Two years ago, two research groups at the University of Milan led by Prof. Elisabetta Tanzi and Prof. Mario Raviglione began preparing for a collaborative research project with the Missionary Sisters of the Sacred Heart of Jesus and Cabrini Ministries eSwatini. The concept was to trial a non-invasive screening method to encourage women to test for HPV (Human Papillomavirus) which causes cervical cancer. Cervical cancer is the fourth common cause of cancer among women worldwide, and the leading cause of cancer deaths among women in eSwatini. Particularly rural women in eSwatini are made even more vulnerable by lack of access to basic healthcare, high gender-based violence rates, and patriarchal cultural norms. Through a comprehensive and integrated approach to caring for the community, Cabrini Ministries in eSwatini has earned the trust of the community and is reaching the most vulnerable women within their catchment area with essential services. Cabrini had also made great strides in helping the community to accept the need for cervical cancer testing, an otherwise taboo subject. It made sense for the University of Milan to seek a partnership with Cabrini Ministries eSwatini to facilitate research that could vastly improve the lives of rural women in developing countries.
The research project entails running a cervical cancer screening campaign at Cabrini’s St. Philip’s Clinic, implementing testing methods applicable for low resource settings, and followed by referrals and counseling. This campaign will be co-managed by Cabrinian staff and the University of Milan, with the support of the Ministerial authorities of the Kingdom of eSwatini. Generally, the lack of resources in developing countries impedes the implementation of prevention activities and HPV tests based on rapid molecular technology (known colloquially as ‘pap tests’), because they are too expensive, and women find them too invasive and culturally inappropriate. Evidence from a previous research study in Italy by the University of Milan’s shows success in the non-invasive and cheaper method, an HPV-test based on a simple urine collection, and checked by a fast, inexpensive, and ultra-modern technological means. This is an example of what could be applied in low- and medium-income settings in the future.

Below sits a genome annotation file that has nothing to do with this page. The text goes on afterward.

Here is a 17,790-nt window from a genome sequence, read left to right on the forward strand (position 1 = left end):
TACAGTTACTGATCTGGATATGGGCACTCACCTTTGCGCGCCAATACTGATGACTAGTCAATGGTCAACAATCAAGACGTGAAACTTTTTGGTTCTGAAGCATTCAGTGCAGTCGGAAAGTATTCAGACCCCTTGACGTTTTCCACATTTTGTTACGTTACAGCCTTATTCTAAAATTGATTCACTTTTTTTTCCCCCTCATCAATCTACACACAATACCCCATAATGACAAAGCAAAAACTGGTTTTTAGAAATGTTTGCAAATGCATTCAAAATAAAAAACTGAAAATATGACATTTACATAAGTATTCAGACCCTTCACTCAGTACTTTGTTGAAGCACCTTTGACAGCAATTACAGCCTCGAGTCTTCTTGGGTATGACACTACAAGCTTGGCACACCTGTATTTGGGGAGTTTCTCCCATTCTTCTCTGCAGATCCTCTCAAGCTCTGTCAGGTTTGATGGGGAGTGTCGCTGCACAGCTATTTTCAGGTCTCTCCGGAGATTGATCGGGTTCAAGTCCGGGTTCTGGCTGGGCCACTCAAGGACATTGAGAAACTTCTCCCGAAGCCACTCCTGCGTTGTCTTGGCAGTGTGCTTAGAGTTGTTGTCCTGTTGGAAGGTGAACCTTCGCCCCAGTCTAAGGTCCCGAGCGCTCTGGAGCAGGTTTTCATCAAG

After much preparation, the research project was officially launched in January 2023, appropriately in the month that the World Health Organization has dedicated as ‘Cervical Cancer Awareness Month’. This project is a collaboration between, the University of Milan, Cabrini Ministries eSwatini, Cepheid, the Missionary Sisters of the Sacred Heart (Generalate), and Cabrini Health Australia, and highlights the value and importance of partnership, both within and external to our Cabrini World, which is responding to a call of our Chapter Mandates.
Prof. Mario Raviglione is a member of the MSCs International Health Commission (IHC) and introduced this project to Cabrini through the IHC. He has a long history of journeying with MSCs from the time he was a medical trainee at Cabrini Medical Center in the 1980’s and volunteering at Cabrini Ministries eSwatini under Sr. Raphael! Prof. Raviglione’s articulates the vision for this project as “The hope is to motivate governments of countries heavily affected by this disease to introduce modern prevention methods, including vaccination campaigns, that to date are not available in most high-incidence countries. This could contribute to saving millions of human lives”.
Essentially the long-term mission of the project is to provide an evidence base for a replicable model which significantly improves prevention and treatment of cervical cancer in developing contexts. As the Cabrinian community, we are grateful and proud for all the work in getting this project to ‘launch’ phase, and we are excited to see what happens into the future. This project has the potential to impact not only the communities served by Cabrini Ministries eSwatini, but also the lives of thousands of young women and girls in developing countries around the world.